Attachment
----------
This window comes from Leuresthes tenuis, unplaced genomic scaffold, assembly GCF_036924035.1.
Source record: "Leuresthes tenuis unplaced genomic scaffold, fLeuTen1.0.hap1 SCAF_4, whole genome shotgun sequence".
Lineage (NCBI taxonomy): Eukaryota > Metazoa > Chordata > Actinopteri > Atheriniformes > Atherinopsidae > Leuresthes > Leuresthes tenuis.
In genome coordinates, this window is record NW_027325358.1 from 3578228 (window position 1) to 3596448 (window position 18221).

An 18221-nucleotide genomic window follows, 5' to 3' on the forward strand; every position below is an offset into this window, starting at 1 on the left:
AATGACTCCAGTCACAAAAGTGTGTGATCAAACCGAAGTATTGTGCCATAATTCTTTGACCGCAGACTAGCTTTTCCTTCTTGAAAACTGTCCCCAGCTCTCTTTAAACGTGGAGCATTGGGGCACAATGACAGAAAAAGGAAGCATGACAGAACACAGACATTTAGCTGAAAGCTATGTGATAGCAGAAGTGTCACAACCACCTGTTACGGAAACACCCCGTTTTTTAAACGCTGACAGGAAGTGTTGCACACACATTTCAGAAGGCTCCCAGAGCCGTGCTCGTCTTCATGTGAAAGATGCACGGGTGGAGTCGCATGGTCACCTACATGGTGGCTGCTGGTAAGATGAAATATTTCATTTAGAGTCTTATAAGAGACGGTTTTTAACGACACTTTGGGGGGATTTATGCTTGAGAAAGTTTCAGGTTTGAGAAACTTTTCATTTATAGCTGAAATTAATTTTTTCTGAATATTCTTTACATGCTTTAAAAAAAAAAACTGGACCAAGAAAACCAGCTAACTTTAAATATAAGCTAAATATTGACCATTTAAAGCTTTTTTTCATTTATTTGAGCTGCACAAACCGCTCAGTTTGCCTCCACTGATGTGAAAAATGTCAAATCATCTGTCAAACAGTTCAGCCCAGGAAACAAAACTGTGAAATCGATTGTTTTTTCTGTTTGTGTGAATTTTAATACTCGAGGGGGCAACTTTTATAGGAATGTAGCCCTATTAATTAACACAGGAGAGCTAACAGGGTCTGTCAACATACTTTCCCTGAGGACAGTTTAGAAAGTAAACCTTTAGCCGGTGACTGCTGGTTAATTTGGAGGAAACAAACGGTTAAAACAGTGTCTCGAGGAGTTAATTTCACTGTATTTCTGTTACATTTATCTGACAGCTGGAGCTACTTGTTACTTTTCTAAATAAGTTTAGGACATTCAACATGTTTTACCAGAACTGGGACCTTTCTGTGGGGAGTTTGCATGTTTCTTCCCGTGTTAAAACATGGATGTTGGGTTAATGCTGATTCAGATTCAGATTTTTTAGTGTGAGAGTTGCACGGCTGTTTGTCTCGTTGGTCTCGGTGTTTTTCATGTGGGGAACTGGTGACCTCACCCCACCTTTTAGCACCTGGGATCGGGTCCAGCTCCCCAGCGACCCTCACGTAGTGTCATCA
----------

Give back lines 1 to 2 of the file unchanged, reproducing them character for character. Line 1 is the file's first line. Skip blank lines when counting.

This window comes from Leuresthes tenuis, unplaced genomic scaffold, assembly GCF_036924035.1.
Source record: "Leuresthes tenuis unplaced genomic scaffold, fLeuTen1.0.hap1 SCAF_4, whole genome shotgun sequence".